At the priority date of the complete specification the following were clearly part of the common general knowledge in the appropriate field:

  • Advertisements inviting a response from the public
  • The use of text messaging (or SMS)
  • The use of a single telephone number for the response to several advertising campaigns
  • “Pull” advertising.

Obviousness with respect to prior publication

The Hearing Officer acknowledged that “pull” advertising using many forms of advertisement (such as billboards, newspaper advertisements, and radio and TV advertising) was well-known at the priority date.  Text messaging was also widely advertised and used.  The use of a single telephone number for multiple advertising campaigns was part of the common general knowledge.

He observed that:
“the claimed invention uses existing known interactive “pull” marketing techniques, combined with known methods of storing and processing replies received from potential customers.  The only difference between the invention claimed and the prior art …  is that the process claimed uses text messaging, a well-known technology, rather than mail or telephone, for receiving replies”.
He agreed that “no special skill is required to substitute SMS technology for the more usual mail or telephone”.

This ground was made out against all claims.

Obviousness with respect to prior use

The Hearing Officer observed that the VisionNet system, operating in New Zealand from 1996 to 2000,
“had all the features of the present invention except that it used DTMF (Dual Tone Multi-Frequency), rather than SMS, technology, which could be accessed by the participant using either landline or cell phone. It seems to me that this is an example of ‘analogous use’, substituting one well-known technology for another.”
This ground was made out against all claims.

Not an invention

Julian Miles, counsel for Vodafone, submitted that “the door was opened to the issuing of business method patents” by the earlier decision in Hughes Aircraft Company [1995] NZIPOPAT 3 (3 May 1995) .  The Hughes case adopted the approach of the Australian Federal Court in International Business Machines Corporation v Commissioner of Patents [1991] FCA 625; (1992) 22 IPR 417, in requiring simply “a commercially useful effect”.  I covered Hughes in an earlier blog post.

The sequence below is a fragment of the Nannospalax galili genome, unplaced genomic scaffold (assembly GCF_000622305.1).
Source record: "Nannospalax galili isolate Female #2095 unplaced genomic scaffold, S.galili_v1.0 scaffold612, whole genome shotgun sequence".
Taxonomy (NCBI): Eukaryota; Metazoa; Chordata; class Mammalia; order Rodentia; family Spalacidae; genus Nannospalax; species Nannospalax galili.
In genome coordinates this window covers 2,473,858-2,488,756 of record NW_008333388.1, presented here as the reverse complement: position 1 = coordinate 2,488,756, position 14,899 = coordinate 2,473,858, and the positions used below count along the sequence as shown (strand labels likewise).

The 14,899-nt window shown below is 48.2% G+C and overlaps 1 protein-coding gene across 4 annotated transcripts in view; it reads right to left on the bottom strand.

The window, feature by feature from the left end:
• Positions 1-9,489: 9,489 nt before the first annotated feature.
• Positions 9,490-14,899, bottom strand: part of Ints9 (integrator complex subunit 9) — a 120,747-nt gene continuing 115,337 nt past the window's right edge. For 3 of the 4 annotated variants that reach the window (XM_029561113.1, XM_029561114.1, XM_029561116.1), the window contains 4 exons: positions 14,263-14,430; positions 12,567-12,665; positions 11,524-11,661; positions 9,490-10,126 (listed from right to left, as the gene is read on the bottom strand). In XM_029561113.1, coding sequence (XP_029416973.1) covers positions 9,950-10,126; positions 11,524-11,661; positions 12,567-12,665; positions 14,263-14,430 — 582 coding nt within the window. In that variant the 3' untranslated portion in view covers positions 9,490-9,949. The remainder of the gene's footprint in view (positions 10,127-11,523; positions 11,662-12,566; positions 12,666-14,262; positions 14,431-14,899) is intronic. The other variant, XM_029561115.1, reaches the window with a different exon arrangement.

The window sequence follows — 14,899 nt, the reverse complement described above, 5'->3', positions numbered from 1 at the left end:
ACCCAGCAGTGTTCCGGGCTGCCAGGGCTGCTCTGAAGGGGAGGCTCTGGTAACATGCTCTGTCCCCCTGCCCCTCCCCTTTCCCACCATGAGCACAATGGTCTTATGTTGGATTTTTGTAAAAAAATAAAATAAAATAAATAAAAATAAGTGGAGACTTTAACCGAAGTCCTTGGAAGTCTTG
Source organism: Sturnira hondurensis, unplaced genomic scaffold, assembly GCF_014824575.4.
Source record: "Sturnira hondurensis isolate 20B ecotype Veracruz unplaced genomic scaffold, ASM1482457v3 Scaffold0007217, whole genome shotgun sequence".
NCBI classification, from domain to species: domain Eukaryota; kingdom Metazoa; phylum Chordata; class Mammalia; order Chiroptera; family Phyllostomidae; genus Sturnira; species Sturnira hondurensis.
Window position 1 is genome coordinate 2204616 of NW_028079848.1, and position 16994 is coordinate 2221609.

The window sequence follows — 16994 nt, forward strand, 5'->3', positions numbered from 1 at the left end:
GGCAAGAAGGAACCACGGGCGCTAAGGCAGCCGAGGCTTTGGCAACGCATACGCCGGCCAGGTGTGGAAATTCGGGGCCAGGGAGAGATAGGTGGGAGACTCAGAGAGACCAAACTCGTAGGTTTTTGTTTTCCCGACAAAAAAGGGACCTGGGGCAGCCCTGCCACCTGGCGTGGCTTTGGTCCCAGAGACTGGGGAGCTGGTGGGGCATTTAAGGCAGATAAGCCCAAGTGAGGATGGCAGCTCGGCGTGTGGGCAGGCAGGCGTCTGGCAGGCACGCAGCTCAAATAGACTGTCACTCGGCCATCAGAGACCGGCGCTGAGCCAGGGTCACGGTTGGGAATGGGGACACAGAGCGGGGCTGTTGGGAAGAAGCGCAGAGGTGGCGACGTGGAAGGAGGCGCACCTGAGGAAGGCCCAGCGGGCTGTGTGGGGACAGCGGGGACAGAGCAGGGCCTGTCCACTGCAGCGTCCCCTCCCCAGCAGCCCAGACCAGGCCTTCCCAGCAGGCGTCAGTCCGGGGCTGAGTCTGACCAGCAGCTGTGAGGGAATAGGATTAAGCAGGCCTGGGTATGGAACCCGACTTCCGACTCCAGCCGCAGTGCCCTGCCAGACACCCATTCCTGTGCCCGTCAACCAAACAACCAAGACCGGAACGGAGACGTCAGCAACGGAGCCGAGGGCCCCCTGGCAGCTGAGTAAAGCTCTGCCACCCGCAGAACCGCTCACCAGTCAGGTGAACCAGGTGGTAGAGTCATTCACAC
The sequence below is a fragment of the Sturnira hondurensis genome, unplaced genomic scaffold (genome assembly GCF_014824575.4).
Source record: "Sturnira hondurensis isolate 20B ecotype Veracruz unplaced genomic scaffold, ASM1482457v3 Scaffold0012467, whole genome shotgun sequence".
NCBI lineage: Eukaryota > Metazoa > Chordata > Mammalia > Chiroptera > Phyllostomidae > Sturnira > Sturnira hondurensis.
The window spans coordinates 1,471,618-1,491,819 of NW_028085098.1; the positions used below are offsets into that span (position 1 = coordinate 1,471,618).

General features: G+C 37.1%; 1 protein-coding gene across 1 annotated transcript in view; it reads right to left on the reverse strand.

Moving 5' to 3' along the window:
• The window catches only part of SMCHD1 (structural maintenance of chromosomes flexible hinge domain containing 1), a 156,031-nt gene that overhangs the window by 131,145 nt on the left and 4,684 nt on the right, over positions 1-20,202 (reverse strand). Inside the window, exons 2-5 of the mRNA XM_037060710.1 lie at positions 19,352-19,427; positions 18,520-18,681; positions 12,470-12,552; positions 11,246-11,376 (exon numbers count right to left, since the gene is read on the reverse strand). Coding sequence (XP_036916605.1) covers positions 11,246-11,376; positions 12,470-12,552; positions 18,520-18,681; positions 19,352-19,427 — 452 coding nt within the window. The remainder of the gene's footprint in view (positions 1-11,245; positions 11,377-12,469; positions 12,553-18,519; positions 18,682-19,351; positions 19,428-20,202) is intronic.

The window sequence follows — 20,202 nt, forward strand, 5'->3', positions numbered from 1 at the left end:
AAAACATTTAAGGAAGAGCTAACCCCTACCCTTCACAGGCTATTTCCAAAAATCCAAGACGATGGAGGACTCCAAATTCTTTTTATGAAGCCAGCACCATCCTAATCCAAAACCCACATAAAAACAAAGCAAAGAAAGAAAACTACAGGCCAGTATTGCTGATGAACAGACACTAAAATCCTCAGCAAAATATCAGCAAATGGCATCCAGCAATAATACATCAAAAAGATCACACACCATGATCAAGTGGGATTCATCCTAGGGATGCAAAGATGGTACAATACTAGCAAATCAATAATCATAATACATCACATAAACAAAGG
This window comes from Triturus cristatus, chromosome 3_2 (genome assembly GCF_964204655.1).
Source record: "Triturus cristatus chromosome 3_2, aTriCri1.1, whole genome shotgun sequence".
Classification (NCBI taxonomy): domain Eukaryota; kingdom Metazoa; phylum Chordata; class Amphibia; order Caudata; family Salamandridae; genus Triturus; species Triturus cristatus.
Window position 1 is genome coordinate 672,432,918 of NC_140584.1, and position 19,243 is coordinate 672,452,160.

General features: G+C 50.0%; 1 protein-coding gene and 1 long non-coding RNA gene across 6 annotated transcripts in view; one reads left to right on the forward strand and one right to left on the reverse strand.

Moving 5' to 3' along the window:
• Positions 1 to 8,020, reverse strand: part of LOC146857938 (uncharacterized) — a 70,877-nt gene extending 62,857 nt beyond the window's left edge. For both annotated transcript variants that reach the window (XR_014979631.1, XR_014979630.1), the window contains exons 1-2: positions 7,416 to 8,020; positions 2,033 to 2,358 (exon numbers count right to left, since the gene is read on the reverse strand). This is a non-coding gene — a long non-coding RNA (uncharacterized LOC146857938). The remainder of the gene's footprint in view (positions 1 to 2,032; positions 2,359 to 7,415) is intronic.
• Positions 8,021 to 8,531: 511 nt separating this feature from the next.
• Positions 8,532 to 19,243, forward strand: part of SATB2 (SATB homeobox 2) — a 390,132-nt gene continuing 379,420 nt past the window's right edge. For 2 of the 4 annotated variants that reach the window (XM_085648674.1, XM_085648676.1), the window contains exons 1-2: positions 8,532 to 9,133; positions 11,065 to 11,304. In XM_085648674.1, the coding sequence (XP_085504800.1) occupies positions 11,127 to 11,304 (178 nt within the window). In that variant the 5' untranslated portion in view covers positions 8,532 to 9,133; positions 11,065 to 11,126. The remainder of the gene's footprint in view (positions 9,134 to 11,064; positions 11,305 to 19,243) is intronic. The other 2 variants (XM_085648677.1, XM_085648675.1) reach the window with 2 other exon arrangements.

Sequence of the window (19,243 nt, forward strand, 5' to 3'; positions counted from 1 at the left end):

Mr Miles also pointed out that “a tangible result or product is required” and noted that in George N Haddad v The Commissioner of Patents [2000] NZIPOPAT 8 (2 May 2000) the Hearing Officer rejected an application for a method of wagering on the basis that the application disclosed only a new method for arriving at a winning number, based on mathematical manipulation of criteria.  I covered Haddad in an earlier post.

Greg Arthur, counsel for Telecom Mobile, pointed out that the present claims related to the collection and collation of data and were intellectual in character. The claims were for a scheme or plan for operating an interactive marketing and/or survey system whereby participants send a message to a telephone number and information relating to that call is processed and stored in a database. No technical details of how the system is implemented were described or claimed.

Mr Miles further pointed out that the outcome is identical, no matter which method (such as SMS, telephone, email, or post) is used.

Mr Arthur further submitted that this was a case of a “new use for an old technology”.  The High Court of Australia held in Commissioner of Patents v Microcell Ltd and Others (1959) 1A IPR 52 at 61-62:
“... it is not an inventive idea for which a monopoly can be claimed to take a substance which is known and used for the making of various articles, and make out of it an article for which its known properties make it suitable, although it has not in fact been used to make that article before. ...

... We have in truth nothing but a claim for the use of a known material in the manufacture of known articles for the purpose of which its known properties make that material suitable. A claim for nothing more than that cannot be subject matter for a patent, and the position cannot be affected either by the fact that nobody thought of doing the thing before, or by the fact that, when somebody did think of doing it, it was bound to be a good thing to do.”

The Hearing Officer agreed with the opponents that there was no invention in this case.  His reasoning would later be cited with approval by the High Court.  He observed that: